When asked about the possible launch date of A-5, Avinash said: “We are on course. These are all highly technology-intense missions. The launch campaign will officially begin in the middle of the month. These are first-time developments and there will be some uncertainties.”
V G Sekaran, Director, Advanced System Laboratories (ASL), says that the confidence of going for a project like A-5 came from DRDO’s matured work-cluture. “Today we are not shying away from taking risks and our enthusiasm comes with age, experience, fearlessness and the freedom to explore. Agni-5 will be a new chapter as we enter a different class of missile field,” Sekaran said.

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Re: Indian Missiles and Munitions Discussion

Postby Singha » 20 Feb 2012 13:42

making all stages composite for the existing Agni series missiles would be a good step.

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Re: Indian Missiles and Munitions Discussion

Postby Kailash » 20 Feb 2012 14:43


KrishnaK
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Re: Indian Missiles and Munitions Discussion

Postby KrishnaK » 20 Feb 2012 14:52

Deleted message, my mistake.

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Re: Indian Missiles and Munitions Discussion

Postby Kanson » 20 Feb 2012 21:15



A mother missile acts as a “force multiplier” and to achieve the desired result, each miniaturised missile will have a seeker to ensure its independent motion, irrespective of the mother missile's motion.

Scientists at the Research Centre Imarat (RCI), a key laboratory of Defence Research and Development Organisation's (DRDO) missile complex here, have embarked on developing such seekers to eventually equip mother missiles with smaller missiles packed with PGMs.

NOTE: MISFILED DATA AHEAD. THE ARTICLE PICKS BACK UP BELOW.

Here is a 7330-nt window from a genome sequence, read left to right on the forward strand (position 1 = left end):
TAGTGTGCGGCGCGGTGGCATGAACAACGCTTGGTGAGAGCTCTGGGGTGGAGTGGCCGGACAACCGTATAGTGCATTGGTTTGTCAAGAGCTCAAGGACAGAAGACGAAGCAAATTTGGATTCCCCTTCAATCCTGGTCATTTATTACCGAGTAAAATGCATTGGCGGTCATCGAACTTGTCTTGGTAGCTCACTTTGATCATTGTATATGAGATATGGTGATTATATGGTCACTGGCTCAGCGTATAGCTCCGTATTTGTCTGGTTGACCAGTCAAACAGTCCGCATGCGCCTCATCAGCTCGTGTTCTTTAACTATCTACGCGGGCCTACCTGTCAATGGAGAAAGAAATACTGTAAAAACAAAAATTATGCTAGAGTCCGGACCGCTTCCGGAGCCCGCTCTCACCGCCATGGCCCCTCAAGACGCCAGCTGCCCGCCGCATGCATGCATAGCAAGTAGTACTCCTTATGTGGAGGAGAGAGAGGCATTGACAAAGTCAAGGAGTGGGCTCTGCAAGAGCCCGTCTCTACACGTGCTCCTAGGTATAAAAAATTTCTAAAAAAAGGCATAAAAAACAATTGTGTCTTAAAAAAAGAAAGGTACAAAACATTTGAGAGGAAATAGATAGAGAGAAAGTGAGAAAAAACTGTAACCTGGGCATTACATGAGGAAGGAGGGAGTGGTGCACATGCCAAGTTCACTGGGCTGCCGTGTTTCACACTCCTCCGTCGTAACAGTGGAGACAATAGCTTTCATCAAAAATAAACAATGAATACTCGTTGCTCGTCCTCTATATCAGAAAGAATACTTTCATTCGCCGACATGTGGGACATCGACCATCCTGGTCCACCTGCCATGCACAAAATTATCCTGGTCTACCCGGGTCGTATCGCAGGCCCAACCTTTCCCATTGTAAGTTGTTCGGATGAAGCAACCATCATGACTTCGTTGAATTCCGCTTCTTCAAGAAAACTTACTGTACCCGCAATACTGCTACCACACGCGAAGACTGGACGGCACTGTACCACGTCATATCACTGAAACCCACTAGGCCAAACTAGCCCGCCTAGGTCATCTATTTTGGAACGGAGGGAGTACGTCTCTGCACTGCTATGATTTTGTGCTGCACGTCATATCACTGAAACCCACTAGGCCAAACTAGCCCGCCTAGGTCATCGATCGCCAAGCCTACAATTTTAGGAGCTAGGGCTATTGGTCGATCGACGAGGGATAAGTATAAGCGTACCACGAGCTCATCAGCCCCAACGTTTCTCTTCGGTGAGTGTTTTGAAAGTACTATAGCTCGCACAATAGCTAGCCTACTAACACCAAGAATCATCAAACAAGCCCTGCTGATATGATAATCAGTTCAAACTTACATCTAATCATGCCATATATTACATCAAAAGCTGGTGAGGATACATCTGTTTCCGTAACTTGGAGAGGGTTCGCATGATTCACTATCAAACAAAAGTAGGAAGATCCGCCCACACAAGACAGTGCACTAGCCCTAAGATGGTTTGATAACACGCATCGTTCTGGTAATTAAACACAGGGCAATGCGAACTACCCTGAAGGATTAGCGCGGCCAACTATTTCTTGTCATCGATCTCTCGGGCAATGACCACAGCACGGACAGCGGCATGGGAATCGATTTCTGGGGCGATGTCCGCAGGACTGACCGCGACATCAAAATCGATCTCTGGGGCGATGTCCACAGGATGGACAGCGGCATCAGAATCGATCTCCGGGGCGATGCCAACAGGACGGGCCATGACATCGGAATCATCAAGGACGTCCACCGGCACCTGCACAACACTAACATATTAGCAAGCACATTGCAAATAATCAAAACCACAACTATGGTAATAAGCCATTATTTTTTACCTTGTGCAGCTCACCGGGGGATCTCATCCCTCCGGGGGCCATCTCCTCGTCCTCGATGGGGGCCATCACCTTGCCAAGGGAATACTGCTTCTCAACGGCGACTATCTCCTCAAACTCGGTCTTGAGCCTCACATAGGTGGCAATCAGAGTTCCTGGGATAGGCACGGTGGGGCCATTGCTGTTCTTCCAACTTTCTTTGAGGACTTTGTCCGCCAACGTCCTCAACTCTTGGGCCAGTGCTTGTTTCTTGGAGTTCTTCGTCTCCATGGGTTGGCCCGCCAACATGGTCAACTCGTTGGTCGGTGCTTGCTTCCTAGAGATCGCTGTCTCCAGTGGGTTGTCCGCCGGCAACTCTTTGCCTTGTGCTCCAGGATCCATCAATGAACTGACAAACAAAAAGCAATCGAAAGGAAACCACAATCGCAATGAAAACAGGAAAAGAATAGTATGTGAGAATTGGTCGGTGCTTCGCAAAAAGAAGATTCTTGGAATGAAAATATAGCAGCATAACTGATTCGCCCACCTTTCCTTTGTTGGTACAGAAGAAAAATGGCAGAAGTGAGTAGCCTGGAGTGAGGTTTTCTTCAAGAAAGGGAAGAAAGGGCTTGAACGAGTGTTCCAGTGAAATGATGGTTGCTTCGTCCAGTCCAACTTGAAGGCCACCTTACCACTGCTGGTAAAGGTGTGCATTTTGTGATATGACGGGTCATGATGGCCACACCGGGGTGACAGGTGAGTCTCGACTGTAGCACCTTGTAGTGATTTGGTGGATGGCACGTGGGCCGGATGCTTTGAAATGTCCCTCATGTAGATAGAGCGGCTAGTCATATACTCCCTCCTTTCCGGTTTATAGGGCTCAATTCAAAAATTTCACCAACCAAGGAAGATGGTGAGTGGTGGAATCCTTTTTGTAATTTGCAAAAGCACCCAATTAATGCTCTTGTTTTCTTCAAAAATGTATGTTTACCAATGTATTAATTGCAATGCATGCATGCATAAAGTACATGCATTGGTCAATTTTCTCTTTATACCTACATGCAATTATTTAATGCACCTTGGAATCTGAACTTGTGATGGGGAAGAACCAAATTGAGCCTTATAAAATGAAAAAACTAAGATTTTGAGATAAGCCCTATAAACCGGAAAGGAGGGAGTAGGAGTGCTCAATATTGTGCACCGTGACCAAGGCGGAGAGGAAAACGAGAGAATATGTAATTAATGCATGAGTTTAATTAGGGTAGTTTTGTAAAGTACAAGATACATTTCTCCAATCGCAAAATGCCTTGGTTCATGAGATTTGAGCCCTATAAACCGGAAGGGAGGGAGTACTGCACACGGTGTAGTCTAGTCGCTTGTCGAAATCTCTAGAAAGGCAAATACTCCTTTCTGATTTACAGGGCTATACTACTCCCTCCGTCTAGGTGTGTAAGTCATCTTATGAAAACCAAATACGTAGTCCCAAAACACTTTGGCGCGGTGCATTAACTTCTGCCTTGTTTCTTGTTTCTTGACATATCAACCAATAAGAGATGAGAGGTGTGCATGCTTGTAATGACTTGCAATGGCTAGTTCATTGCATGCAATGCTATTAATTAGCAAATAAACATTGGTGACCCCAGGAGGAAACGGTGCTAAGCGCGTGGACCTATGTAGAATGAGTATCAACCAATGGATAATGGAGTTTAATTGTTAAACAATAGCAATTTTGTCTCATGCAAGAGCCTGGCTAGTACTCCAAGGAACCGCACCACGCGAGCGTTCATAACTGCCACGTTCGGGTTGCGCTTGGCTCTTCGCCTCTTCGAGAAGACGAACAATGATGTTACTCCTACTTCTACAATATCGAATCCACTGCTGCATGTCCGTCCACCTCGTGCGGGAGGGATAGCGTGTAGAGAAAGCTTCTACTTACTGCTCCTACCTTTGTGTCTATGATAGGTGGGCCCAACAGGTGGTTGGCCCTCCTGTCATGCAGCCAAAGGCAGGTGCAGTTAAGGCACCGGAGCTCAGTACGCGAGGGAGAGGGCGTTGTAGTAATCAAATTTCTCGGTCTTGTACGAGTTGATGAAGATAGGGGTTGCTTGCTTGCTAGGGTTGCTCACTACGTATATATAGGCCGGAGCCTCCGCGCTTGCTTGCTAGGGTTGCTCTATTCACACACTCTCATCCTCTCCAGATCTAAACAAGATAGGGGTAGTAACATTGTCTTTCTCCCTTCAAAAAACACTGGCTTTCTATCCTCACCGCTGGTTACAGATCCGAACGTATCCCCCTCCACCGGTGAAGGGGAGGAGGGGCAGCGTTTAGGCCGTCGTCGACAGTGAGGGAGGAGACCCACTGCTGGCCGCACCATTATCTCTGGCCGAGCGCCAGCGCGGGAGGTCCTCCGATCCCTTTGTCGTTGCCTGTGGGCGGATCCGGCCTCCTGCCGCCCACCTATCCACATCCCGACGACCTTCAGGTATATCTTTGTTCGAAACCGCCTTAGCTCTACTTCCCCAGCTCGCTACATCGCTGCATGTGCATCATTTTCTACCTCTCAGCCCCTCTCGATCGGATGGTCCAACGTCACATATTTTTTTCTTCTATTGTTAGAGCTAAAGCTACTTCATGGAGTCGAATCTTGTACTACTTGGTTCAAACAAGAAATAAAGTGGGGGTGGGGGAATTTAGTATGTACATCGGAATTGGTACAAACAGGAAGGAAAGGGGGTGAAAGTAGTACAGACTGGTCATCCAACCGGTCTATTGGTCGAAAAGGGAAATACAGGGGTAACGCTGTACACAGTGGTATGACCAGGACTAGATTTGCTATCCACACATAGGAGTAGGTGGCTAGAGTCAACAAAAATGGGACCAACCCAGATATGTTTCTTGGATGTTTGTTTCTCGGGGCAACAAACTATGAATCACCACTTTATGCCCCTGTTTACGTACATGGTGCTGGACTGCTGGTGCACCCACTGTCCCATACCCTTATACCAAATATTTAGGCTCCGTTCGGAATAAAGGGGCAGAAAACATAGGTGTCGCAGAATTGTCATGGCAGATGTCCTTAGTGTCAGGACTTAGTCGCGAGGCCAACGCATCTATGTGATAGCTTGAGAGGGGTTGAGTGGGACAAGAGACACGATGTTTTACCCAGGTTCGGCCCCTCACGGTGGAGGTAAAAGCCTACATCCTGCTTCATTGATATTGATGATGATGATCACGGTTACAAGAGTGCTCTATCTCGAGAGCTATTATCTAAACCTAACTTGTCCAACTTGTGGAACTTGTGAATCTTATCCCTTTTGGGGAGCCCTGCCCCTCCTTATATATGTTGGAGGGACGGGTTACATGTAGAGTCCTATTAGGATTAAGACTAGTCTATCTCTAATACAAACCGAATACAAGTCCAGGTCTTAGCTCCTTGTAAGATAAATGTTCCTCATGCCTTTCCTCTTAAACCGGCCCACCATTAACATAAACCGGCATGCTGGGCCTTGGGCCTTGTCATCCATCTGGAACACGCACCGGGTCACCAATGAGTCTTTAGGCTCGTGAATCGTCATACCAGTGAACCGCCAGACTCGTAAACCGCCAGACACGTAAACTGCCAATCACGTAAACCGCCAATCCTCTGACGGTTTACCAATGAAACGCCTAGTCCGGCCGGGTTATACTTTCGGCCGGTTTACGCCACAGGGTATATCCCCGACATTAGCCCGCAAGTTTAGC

Kalam's dream, isn't it?

By the end of 2013, a crucial trial of the RPV with missile-launched PGMs to hit a target with both IIR (Imaging infrared) and mmW (millimteric Wave) seekers was being planned. Later, a flight test with a mother missile would be conducted, he said.

Another frontier technology area in which scientists have begun work is to design and develop ‘Low Probability of Intercept Radar Seeker' to equip anti-ship and anti-aircraft missiles.

This seeker will enable the missile to escape detection and jamming by enemy radars. Currently, Russia and the U.S. have such seekers, a senior RCI scientist said.


A few months ago, a major success was achieved when anti-tank Nag missile was flight-tested with an indigenously-developed mmW seeker.
Is that discussed here?

Slowly we are solving our weaknesses to provide complete & futuristic missile solutions.

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Re: Indian Missiles and Munitions Discussion

Postby Kanson » 20 Feb 2012 21:25